Surprisingly, Team Fortress 2 has been host to a self-funded, self-produced and self-run competitive scene for many years since the game’s initial launch in 2007. Competitive Matchmaking being added to the game was speculated about as far back as October 2014 (before Overwatch’s initial announcement later that year) and it was confirmed in late April of 2015. The Matchmaking Beta itself started in July of 2015, just a few months later, well before any word of competitive play was mentioned from the Overwatch team.
A Brief Overview of TF2’s Competitive Scene
While many competitive formats were tried and tested over the years, the two dominant forms of TF2 competitive have always been 6v6 (also known as “Sixes”) and Highlander (a 9v9 format using one of each class per team). 6s itself is the dominant competitive format, employing strict class limits and weapon restrictions to turn TF2 into a fast-paced competitive game that harkens back to the game’s Quake-powered roots. Highlander, by contrast, uses one of each class at all times and is less restrictive on weapons, but is usually played at a much slower pace, is more difficult to spectate and organize, and is more strategy/coordination based than the raw deathmatching and rapid-fire style of its big brother.
Each competitive format has its merits, but 6s is the one that receives the most attention. Due to years of operating independently, the TF2 competitive scene doesn’t get a lot of massive events or prize pools. LANs still happen each year, though, and the most popular one happens at the Insomnia Gaming Festival each year, where the top competitive teams from around the world meet for some of the best plays you can see in TF2.
Competitive Matchmaking Beta
The Beta was introduced as a 6v6 matchmaking mode, but had noticeable flaws. There were no placement matches (a standard for competitive games that Valve themselves helped create with Dota 2 and CS:GO), weapon bans or class limits. This, in addition to settings restricting graphical performance configs and player-side tweaks like viewmodel field of view, made the Matchmaking Beta quite unpopular. The competitive community gave Valve plenty of feedback during the Beta’s duration, but unfortunately the Beta launched with little changes to the biggest issues.
The Community’s Reaction
By and large, the community’s reaction the update has been backlash. The larger casual scene of TF2 is upset at the removal of Quickplay and the downsides of Casual MM, including the longer queue times and the inability to drop in and out of friend’s games whenever you please. The competitive scene is upset with Valve for introducing a Competitive MM mode that was nearly unchanged from the Beta, forcing people of all skill levels to play at the lowest rank and agonizingly climb up the ranking ladder. In fact, the update outright didn’t work for the first day, since the game coordinator was overloaded from everyone trying to use the Casual and Competitive Matchmaking systems simultaneously.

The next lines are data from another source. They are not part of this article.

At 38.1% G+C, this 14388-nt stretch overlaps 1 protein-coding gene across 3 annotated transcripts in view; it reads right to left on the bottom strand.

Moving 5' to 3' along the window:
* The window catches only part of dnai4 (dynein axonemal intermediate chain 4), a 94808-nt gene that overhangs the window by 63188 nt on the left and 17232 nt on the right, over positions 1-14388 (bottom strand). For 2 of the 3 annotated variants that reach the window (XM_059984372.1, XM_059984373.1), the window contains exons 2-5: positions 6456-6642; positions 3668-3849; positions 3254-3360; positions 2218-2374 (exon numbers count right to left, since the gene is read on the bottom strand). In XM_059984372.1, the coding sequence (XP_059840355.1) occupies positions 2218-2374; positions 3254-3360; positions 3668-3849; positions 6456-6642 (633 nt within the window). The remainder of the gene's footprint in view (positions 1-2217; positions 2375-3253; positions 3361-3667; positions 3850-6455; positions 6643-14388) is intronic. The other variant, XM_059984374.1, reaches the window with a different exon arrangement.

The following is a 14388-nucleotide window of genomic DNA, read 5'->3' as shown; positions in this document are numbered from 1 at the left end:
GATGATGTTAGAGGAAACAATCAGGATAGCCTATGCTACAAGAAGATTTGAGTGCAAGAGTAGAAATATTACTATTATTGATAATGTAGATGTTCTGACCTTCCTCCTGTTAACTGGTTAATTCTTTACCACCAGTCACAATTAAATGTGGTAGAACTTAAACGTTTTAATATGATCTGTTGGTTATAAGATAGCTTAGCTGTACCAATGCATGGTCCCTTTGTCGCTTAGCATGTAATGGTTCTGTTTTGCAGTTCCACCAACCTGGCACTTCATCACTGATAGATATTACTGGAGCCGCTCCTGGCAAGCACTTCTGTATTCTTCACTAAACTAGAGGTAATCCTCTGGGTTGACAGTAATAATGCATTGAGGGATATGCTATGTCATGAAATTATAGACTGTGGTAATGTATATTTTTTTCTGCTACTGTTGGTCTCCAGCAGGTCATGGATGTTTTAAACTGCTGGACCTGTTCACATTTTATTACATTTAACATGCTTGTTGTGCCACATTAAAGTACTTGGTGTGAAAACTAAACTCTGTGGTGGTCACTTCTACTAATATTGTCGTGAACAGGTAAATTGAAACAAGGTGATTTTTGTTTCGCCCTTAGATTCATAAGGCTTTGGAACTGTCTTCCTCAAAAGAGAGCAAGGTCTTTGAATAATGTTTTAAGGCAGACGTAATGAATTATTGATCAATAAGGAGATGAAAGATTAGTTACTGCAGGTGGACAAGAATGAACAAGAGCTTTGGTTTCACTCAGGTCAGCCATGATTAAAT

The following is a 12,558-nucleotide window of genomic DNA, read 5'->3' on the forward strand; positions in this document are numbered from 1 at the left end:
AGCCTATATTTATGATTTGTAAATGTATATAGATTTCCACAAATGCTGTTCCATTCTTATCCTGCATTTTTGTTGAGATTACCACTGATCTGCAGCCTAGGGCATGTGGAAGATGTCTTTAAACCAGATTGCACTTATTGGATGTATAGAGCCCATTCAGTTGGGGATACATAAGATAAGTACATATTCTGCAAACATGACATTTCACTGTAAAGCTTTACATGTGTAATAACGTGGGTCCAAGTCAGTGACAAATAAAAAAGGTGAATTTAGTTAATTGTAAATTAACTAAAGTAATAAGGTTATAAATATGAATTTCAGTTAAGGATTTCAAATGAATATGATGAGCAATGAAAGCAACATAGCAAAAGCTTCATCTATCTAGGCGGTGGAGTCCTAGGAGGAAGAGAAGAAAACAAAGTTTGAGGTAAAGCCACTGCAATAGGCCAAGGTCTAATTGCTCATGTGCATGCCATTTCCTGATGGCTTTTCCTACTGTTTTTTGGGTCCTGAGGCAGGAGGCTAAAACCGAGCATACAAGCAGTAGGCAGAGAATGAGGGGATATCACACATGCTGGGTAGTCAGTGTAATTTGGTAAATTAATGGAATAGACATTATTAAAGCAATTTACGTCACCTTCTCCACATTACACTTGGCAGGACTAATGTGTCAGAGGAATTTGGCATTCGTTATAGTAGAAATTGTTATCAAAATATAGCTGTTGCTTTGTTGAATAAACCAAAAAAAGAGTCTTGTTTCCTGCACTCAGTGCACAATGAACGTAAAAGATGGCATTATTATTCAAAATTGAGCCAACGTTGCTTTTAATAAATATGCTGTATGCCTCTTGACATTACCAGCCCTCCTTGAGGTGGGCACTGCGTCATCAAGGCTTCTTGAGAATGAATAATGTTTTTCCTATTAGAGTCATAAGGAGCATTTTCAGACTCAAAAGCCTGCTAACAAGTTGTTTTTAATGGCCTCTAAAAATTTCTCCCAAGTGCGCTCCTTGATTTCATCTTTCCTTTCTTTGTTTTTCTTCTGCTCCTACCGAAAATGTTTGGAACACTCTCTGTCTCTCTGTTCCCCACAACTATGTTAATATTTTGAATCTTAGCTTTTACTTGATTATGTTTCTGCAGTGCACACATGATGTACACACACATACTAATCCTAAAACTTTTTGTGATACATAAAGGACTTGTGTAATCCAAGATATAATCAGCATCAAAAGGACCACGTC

While the death of Valve servers was initially cheered upon by community servers, the lack of Quickplay makes it more difficult than ever to fill a community server. Casual and Competitive MM themselves also suffer from obvious design flaws, including having to re-queue after every match (instead of voting for the next map a la CS:GO) and player abandoning in the latter used as a tool to prevent the winning team from getting credit for their hard-earned victories. The biggest issues with Matchmaking can all be fixed if the TF Team opens its ears to the community (and even their coworkers who made the excellent MM systems for their other titles), but even a month after launch these large issues remain.
The TF2 community’s response has mostly been flares of anger, including brigading negative reviews on the game’s store page. Regardless of where you stand, though, it’s incredibly clear that changes need to be made to the game for its continued growth and survival.
In my opinion as a member of the TF2 competitive and casual community, I see this update as the beginning of a new era for TF2. I firmly believe that with the right changes and additions, TF2 can be brought into 2016, its competitive scene can grow, and community servers can flourish once more.
For now, however, only time will tell.